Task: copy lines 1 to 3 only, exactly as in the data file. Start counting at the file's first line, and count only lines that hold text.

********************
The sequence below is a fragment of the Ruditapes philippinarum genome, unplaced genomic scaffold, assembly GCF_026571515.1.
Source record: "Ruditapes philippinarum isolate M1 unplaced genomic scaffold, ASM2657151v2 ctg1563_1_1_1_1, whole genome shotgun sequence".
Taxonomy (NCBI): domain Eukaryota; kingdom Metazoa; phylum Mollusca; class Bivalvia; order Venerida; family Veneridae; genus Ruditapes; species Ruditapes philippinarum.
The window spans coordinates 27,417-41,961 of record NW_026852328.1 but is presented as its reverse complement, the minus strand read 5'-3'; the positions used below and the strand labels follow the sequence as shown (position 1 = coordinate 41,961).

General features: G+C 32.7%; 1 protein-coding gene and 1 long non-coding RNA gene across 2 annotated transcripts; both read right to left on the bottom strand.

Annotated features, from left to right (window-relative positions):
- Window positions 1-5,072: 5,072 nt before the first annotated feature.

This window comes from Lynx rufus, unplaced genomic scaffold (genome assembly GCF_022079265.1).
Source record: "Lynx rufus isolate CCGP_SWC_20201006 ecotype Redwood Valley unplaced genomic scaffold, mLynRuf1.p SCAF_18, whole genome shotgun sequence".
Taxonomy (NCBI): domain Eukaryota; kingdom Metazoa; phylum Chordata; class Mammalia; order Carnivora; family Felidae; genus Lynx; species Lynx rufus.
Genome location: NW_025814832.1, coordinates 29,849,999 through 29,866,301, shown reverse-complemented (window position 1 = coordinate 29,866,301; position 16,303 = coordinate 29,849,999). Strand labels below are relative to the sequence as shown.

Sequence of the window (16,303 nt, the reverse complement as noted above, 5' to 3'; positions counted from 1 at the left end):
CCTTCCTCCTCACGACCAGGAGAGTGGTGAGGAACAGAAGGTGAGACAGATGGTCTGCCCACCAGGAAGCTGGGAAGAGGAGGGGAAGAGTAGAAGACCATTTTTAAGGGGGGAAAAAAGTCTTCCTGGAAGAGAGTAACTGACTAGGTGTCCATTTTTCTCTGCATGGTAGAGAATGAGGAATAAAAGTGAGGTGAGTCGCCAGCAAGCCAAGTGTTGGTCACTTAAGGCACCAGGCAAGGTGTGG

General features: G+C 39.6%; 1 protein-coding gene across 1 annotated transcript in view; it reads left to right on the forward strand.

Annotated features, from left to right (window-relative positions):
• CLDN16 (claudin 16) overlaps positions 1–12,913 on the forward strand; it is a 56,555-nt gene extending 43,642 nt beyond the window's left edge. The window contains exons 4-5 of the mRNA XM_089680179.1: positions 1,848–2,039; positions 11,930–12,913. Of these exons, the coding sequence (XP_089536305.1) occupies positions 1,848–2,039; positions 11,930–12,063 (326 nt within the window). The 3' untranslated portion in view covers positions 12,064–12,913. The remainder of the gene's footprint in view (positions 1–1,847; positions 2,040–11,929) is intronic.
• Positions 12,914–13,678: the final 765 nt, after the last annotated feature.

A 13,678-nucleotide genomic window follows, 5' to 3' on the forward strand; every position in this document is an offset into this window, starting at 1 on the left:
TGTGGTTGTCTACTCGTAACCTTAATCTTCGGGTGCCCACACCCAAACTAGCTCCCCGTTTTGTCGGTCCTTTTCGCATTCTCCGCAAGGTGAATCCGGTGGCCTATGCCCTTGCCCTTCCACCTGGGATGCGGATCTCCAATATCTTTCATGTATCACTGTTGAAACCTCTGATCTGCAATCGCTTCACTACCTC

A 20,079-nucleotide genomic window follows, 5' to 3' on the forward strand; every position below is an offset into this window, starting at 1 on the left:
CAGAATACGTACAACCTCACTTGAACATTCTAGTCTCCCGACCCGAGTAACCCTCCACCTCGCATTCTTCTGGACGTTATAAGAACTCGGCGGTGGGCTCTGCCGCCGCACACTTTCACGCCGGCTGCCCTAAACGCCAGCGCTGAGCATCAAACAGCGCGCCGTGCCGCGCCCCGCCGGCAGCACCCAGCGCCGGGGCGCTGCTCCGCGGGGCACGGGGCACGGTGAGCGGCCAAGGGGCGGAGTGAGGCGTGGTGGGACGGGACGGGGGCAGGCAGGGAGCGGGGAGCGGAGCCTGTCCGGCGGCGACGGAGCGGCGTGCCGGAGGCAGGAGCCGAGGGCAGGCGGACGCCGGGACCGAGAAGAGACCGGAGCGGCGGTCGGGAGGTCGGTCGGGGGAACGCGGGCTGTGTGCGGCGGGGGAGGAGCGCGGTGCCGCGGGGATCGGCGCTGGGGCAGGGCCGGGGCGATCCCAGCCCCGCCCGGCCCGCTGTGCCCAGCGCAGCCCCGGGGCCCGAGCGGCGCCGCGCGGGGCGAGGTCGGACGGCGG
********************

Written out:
The sequence below is a fragment of the Ruditapes philippinarum genome, unplaced genomic scaffold, assembly GCF_026571515.1.
Source record: "Ruditapes philippinarum isolate M1 unplaced genomic scaffold, ASM2657151v2 ctg1563_1_1_1_1, whole genome shotgun sequence".
Taxonomy (NCBI): domain Eukaryota; kingdom Metazoa; phylum Mollusca; class Bivalvia; order Venerida; family Veneridae; genus Ruditapes; species Ruditapes philippinarum.